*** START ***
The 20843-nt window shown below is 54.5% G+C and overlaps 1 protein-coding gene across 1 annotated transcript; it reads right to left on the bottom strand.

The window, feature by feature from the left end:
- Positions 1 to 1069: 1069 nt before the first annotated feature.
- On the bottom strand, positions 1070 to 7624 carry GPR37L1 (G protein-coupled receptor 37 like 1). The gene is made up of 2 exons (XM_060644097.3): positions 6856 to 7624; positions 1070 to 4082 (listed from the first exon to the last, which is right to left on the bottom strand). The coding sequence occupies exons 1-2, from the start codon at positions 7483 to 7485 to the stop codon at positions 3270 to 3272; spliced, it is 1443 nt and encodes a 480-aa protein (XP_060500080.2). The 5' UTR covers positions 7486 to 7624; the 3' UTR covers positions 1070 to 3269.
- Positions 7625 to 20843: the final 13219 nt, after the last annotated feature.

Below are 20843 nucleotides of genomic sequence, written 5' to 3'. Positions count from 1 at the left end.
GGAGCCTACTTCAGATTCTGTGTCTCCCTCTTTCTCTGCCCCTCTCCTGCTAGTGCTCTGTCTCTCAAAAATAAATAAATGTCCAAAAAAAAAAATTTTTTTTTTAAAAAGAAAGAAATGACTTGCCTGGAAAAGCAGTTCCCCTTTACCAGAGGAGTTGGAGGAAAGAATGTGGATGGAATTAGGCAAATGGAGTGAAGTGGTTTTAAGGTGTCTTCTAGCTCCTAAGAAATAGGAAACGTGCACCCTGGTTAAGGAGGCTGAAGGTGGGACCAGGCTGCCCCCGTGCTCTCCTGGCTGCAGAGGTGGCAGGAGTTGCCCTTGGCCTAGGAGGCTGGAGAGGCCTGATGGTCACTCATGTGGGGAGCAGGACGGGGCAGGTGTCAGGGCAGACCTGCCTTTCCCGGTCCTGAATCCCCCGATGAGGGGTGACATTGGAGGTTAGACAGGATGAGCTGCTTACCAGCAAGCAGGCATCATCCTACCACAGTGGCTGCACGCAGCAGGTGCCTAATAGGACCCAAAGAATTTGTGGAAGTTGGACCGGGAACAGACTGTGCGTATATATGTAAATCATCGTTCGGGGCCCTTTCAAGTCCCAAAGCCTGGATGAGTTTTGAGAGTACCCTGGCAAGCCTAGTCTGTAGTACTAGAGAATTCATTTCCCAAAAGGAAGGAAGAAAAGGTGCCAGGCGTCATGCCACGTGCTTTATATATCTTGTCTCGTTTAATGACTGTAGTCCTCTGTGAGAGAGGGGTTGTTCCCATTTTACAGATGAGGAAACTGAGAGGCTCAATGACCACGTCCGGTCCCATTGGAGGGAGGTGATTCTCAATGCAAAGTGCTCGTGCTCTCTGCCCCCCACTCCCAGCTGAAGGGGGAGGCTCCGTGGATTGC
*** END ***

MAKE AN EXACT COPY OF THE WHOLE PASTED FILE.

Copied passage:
The 20843-nt window shown below is 54.5% G+C and overlaps 1 protein-coding gene across 1 annotated transcript; it reads right to left on the bottom strand.

The window, feature by feature from the left end:
- Positions 1 to 1069: 1069 nt before the first annotated feature.
- On the bottom strand, positions 1070 to 7624 carry GPR37L1 (G protein-coupled receptor 37 like 1). The gene is made up of 2 exons (XM_060644097.3): positions 6856 to 7624; positions 1070 to 4082 (listed from the first exon to the last, which is right to left on the bottom strand). The coding sequence occupies exons 1-2, from the start codon at positions 7483 to 7485 to the stop codon at positions 3270 to 3272; spliced, it is 1443 nt and encodes a 480-aa protein (XP_060500080.2). The 5' UTR covers positions 7486 to 7624; the 3' UTR covers positions 1070 to 3269.
- Positions 7625 to 20843: the final 13219 nt, after the last annotated feature.

Below are 20843 nucleotides of genomic sequence, written 5' to 3'. Positions count from 1 at the left end.
GGAGCCTACTTCAGATTCTGTGTCTCCCTCTTTCTCTGCCCCTCTCCTGCTAGTGCTCTGTCTCTCAAAAATAAATAAATGTCCAAAAAAAAAAATTTTTTTTTTAAAAAGAAAGAAATGACTTGCCTGGAAAAGCAGTTCCCCTTTACCAGAGGAGTTGGAGGAAAGAATGTGGATGGAATTAGGCAAATGGAGTGAAGTGGTTTTAAGGTGTCTTCTAGCTCCTAAGAAATAGGAAACGTGCACCCTGGTTAAGGAGGCTGAAGGTGGGACCAGGCTGCCCCCGTGCTCTCCTGGCTGCAGAGGTGGCAGGAGTTGCCCTTGGCCTAGGAGGCTGGAGAGGCCTGATGGTCACTCATGTGGGGAGCAGGACGGGGCAGGTGTCAGGGCAGACCTGCCTTTCCCGGTCCTGAATCCCCCGATGAGGGGTGACATTGGAGGTTAGACAGGATGAGCTGCTTACCAGCAAGCAGGCATCATCCTACCACAGTGGCTGCACGCAGCAGGTGCCTAATAGGACCCAAAGAATTTGTGGAAGTTGGACCGGGAACAGACTGTGCGTATATATGTAAATCATCGTTCGGGGCCCTTTCAAGTCCCAAAGCCTGGATGAGTTTTGAGAGTACCCTGGCAAGCCTAGTCTGTAGTACTAGAGAATTCATTTCCCAAAAGGAAGGAAGAAAAGGTGCCAGGCGTCATGCCACGTGCTTTATATATCTTGTCTCGTTTAATGACTGTAGTCCTCTGTGAGAGAGGGGTTGTTCCCATTTTACAGATGAGGAAACTGAGAGGCTCAATGACCACGTCCGGTCCCATTGGAGGGAGGTGATTCTCAATGCAAAGTGCTCGTGCTCTCTGCCCCCCACTCCCAGCTGAAGGGGGAGGCTCCGTGGATTGC